$1.37B case is abruptly dropped after lawyers' Google search spots alleged fakery
A Texas oil company abruptly dropped a $1.37 billion suit against a Russian competitor on Monday after the defense pointed out an incongruity in a key document.
The trial exhibit, supposedly created in 2004, had an image created in 2012, the Litigation Daily (sub. req.) reports. Lawyers at Baker Botts who represented the defendant, Russian oil company OAO Gazprom, discovered the problem after a close examination of the document and a Google search.
The plaintiff, Texas-based Moncrief Oil International, had produced the document at the close of discovery in its trade secrets case, saying it was an analysis that gave it a competitive edge in 2004, Gazprom alleged in a motion for sanctions (PDF). The document “is the cornerstone of Moncrief’s trade secrets claim,” the motion says. “And it is—we now know—a fabrication.”
Moncrief’s suit had claimed it reached an agreement with Gazprom to develop a natural gas field in Siberia, but Gazprom withdrew from the deal and stole Moncrief’s trade secrets from a study of prospects to sell natural gas in the United States. Gazprom denied there was a deal and denied stealing trade secrets.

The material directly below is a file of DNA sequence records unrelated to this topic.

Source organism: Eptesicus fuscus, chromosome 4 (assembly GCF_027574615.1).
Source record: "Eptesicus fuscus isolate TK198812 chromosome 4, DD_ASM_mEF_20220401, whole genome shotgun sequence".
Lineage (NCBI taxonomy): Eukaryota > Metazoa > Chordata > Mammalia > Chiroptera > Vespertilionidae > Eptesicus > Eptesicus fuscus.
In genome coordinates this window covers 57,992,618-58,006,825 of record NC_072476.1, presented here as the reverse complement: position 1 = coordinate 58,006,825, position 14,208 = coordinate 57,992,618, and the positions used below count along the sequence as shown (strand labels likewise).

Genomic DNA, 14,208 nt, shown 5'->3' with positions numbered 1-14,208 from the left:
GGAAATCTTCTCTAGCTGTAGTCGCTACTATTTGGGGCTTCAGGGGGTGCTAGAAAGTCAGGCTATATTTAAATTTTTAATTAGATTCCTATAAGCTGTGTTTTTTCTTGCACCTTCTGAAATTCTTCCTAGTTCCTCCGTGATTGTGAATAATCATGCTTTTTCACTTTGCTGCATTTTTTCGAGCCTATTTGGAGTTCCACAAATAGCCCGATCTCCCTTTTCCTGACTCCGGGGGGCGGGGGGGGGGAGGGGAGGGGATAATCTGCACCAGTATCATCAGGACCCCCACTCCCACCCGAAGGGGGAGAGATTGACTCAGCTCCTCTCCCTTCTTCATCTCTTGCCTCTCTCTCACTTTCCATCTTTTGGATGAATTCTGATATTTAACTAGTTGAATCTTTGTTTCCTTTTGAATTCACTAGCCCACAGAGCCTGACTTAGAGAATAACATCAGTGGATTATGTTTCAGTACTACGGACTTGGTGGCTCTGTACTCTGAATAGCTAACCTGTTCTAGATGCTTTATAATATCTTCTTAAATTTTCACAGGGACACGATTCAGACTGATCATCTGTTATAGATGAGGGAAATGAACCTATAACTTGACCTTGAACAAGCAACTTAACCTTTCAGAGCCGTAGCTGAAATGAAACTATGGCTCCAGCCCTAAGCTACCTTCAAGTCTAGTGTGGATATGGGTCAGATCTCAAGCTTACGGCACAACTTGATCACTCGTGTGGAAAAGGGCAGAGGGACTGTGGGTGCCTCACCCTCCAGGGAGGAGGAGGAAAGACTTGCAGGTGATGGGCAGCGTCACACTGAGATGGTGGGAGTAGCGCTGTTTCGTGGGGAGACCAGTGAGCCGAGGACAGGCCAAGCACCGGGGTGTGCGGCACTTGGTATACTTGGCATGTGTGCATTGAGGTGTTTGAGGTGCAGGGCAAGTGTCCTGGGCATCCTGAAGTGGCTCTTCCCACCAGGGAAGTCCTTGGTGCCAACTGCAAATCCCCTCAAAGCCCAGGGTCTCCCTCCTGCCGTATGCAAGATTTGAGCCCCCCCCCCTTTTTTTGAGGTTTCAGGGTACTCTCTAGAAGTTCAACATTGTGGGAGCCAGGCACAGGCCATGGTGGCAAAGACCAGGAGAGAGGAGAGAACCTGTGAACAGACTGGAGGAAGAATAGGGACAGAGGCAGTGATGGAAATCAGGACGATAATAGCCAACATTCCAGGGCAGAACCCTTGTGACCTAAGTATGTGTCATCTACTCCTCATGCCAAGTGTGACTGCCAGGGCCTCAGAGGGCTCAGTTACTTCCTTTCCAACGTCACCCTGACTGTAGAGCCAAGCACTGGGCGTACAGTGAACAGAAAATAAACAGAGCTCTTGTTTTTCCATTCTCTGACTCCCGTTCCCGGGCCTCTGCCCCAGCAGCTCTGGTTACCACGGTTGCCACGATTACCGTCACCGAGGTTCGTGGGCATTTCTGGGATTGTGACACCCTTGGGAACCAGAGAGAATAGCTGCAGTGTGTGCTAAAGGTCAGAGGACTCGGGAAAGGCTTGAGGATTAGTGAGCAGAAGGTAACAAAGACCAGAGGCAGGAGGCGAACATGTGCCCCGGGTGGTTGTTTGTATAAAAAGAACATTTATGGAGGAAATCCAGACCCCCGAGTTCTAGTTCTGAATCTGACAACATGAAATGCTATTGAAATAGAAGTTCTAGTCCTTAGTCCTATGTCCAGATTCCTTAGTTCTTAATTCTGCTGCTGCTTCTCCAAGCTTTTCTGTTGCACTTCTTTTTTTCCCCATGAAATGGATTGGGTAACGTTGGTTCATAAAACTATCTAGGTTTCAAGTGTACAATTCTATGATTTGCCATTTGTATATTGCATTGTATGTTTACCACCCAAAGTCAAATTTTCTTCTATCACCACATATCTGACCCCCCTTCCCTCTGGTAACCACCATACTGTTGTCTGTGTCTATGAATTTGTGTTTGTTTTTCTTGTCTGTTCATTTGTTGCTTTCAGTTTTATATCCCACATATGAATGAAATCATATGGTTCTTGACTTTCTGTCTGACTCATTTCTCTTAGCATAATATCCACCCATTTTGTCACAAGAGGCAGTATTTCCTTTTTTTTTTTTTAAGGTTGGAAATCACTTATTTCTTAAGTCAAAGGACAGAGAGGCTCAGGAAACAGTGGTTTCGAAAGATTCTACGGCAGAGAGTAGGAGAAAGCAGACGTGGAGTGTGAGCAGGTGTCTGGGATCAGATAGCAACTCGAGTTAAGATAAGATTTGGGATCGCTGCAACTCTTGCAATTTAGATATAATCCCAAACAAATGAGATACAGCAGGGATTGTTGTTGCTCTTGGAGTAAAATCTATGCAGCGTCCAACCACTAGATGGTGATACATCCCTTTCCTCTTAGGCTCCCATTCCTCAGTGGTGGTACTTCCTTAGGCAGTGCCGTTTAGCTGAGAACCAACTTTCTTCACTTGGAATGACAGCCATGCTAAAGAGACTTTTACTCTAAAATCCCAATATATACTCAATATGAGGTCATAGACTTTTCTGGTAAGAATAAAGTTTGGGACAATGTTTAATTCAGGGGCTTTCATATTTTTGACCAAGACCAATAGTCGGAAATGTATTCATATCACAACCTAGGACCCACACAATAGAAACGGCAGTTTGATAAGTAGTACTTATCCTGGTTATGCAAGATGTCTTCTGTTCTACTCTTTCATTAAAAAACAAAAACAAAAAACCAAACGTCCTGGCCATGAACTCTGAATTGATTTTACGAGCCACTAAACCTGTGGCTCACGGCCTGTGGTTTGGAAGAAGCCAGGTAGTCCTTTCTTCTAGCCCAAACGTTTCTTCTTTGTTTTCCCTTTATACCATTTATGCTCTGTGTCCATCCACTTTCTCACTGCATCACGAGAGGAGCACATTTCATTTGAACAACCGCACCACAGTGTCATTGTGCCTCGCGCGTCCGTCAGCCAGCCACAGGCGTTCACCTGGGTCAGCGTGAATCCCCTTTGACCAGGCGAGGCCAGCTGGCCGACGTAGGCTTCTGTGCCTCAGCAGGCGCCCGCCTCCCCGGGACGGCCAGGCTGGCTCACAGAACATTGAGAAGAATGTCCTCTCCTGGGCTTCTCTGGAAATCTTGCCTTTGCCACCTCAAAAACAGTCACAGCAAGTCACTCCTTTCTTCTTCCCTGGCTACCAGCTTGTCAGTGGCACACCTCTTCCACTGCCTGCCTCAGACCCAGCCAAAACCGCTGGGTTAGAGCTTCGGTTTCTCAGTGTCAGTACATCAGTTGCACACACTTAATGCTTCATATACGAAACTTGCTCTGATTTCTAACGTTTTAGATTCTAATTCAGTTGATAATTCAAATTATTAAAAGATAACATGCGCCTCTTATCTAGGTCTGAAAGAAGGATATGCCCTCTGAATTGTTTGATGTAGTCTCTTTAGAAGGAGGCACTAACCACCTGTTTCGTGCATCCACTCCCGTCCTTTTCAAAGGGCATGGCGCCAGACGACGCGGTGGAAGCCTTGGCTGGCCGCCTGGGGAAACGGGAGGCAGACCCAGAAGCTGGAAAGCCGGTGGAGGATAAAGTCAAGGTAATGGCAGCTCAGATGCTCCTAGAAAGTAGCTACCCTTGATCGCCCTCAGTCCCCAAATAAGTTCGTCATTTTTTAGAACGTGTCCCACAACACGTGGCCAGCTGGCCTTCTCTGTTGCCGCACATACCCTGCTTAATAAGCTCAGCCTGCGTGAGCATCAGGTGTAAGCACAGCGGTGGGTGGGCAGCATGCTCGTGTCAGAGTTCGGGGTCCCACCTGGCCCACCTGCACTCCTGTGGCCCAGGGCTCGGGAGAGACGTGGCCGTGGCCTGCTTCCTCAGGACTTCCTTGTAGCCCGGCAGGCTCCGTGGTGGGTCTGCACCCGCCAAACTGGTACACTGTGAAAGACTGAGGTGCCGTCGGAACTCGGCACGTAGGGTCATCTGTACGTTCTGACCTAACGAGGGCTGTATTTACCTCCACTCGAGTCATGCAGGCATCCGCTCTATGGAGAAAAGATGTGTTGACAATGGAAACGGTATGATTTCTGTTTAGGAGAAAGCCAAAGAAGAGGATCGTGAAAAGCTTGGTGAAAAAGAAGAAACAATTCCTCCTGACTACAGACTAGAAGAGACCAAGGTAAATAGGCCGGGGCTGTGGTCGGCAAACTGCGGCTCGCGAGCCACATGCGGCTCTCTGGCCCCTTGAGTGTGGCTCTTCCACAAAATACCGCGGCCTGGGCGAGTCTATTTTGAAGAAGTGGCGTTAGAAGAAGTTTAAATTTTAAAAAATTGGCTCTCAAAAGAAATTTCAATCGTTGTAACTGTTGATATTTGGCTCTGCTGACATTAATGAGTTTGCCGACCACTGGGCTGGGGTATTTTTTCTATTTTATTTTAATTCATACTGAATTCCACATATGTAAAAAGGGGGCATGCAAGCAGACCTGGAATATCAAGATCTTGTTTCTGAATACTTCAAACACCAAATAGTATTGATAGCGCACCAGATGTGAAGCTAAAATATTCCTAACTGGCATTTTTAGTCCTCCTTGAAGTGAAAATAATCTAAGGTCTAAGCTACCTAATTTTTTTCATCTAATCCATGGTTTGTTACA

When preparing for cross-examination, Baker Botts partner Van Beckwith and associate John Lawrence enlarged the trial exhibit and were puzzled by a label on a graphic it contained. The label said “figure 11.” That led them to wonder about figures 1 through 10, which weren’t in the document.
A Google search showed the graphic was taken from a June 2012 University of Texas research paper, Beckwith told Texas lawyer. Baker Botts announced the victory in a press release.
Moncrief had filed prior suits in Germany and Texas federal court that were tossed on jurisdictional grounds. On Monday, Moncrief dropped the latest suit, filed in Texas state court in Fort Worth, and agreed not to refile in any jurisdiction. In exchange for the agreement, Gazprom agreed not to pursue sanctions, Baker Botts lawyers told Texas lawyer.